Contrary to what has been suggested in several posts here over the last few weeks, Obama's supposed imposition of "regulation after regulation, roadblock after roadblock" is not what's holding up domestic oil drilling, it's the oil companies themselves holding out for higher profits.
This is what has happened to domestic oil production since Obama took office:
* The oil and gas industry has failed to use more than two-thirds of the offshore leases they hold in the Gulf of Mexico and more than half of those they hold onshore.
* The industry has almost 7,200 drilling permits on federal lands that it hasn’t used yet.
* In Wyoming alone, the oil and gas industry has idled nearly 12,000 productive natural gas wells. The cause? A "downturn in pricing"
* The United States has 1,738 drill rigs actively exploring for or producing oil and gas right now, a 20 percent increase over a year ago. That’s more than the rest of the world has combined, not including Russia and China where reliable information is not available.
* Opening up more federal lands to oil drilling will have at best a marginal impact on gas prices and even if there is a reduction it could be erased by OPEC cutting production.
The truth is that drilling and production are largely dictated by world energy markets and the industry drills and produces when it thinks it can make the most profits.
When prices are down, the industry counts on pro-oil politicians allowing them to stockpile leases and drilling permits until prices rise. Americans will only stop being harmed by spiking gas prices when they are no longer hostage to the oil industry.
Same lies I have debunked before. Oil production has risen under Obama ad a result of Bush policies. Obama has since shut down wells but we have yet to feel the effects of his policies but we are experiencing the effects in the price we're paying for gasoline.
http://www.nationalreview.com/articles/ … cey?page=1
I suggest you read this for an explanation of the president's lies and misleading statements. Some leased land contains no oil so of course companies wont drill there. Those leases were included in Obama's remarks. Obama wants to tax companies for not drilling in thosed leased lands which of course will be passed onto you in the form of higher prices. Obama WANTS energy prices to " necessarily skyrocket" (his own words) and is doing what he can to make that happen.
http://yidwithlid.blogspot.com/2011/03/ … eases.html
That was in reference to cap and trade, not drilling. I strongly oppose cap and trade, which I've made clear many times in forums and hubs.
I guess you didn't read the link. Oh well. Yes when Obama said that he was.talking about addressing global warming. Whatever your feelings on cap and trade Obama is committed to implementing a program even if he has to use the EPA to go around congress to do it. Still his agenda includes raising the cost of energy and there's no reason to think that his policies are designed to do the opposite of what he's stated as his goals.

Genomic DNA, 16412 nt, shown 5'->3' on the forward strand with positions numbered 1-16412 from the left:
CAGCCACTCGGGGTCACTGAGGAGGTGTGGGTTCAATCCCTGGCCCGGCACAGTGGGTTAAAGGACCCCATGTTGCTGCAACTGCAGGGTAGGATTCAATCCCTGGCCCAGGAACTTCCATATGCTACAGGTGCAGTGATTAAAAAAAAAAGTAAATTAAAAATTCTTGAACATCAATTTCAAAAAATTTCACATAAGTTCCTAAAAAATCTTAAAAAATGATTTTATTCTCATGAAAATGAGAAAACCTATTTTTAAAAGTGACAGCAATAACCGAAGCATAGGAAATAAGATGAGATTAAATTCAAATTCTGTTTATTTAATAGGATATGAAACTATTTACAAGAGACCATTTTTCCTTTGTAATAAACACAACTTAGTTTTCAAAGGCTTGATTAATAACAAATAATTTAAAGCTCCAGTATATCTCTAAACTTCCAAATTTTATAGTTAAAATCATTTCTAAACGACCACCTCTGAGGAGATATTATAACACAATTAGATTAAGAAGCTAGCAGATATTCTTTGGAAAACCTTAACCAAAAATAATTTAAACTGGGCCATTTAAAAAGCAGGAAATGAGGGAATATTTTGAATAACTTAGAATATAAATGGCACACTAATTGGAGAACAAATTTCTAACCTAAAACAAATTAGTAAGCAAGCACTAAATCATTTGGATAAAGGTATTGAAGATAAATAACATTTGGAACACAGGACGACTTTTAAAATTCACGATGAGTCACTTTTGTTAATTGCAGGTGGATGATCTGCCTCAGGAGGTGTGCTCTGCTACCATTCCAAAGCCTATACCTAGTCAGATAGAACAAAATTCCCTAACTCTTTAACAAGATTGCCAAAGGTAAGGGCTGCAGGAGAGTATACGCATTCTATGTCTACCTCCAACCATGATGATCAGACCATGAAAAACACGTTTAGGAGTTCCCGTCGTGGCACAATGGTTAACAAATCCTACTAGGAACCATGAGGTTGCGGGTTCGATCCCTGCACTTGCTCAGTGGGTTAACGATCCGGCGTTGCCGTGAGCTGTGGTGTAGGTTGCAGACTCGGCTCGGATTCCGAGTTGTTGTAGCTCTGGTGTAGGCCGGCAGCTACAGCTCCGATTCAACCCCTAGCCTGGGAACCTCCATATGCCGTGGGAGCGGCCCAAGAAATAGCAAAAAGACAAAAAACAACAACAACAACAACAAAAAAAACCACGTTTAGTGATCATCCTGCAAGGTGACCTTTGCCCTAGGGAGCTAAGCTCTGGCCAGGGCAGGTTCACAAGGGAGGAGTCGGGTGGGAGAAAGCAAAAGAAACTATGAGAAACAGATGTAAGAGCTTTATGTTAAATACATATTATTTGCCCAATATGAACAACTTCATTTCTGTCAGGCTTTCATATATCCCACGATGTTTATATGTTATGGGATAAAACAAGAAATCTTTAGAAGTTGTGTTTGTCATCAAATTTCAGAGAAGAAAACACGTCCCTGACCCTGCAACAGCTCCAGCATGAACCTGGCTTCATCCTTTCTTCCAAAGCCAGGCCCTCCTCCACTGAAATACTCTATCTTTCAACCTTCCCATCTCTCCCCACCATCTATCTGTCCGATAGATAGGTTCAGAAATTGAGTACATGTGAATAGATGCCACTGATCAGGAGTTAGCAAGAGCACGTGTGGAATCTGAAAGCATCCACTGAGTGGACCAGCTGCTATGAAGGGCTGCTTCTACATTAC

Sorry, my husband needed the computer for awhile, so I couldn't respond in full.
As Jim and I established elsewhere in this post, oil and gas companies feel that the current prices are too low to provide appropriate return on investment from the domestic leases they possess. Therefore, they are not likely to increase domestic production regardless of what Obama does, until oil and gas prices increase enough to make it worthwhile for them.
Taxing them on unused leases would actually encourage them to increase domestic production sooner because it would make it less profitable to just sit on leases until the prices go high enough to justify drilling.
Again you still didn't read my link. Leases are issued for drilling and exploring. No one is going to drill on a lease that doesn't contain oil no matter how much you tax them.
1. Why take out a lease on a none oil bearing concession
2. How do they know that it's none oil bearing without drilling.
I urge you to read the link. The leases are for drilling and exploring and not a guarantee that oil will be found.
Well, I've read the link a second time and the second didn't answer my question either.
Of course there is no guarantee that oil will be found when they drill. Of coarse it is guaranteed that without drilling they will find no oil!
Once you find one that produces there is an abundance of paperwork to be filed before you can tap the well. That paper work has been expanded under the Obama administration note that this administration dragged their feet on issuing a drilling permit for one rig even after the owner won a court order to be issued a license. It just is not reality to claim that Obama is doing all that can be done to tap the resources of this country.